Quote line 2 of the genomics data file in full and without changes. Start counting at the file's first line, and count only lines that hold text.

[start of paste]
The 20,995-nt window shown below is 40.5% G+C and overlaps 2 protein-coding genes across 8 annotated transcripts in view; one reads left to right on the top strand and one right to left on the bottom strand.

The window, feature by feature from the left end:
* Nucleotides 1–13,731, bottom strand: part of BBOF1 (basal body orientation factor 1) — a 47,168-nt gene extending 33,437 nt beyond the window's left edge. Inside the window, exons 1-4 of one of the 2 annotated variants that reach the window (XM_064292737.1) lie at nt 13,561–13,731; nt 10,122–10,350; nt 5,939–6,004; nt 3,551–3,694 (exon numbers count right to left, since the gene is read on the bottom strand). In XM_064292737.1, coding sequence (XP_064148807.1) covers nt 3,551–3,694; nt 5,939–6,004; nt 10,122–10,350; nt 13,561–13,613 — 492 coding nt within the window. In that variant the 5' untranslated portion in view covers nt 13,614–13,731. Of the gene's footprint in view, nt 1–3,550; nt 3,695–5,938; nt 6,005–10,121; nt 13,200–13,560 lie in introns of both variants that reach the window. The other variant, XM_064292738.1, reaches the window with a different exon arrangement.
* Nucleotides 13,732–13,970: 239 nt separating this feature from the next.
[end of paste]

The window, feature by feature from the left end: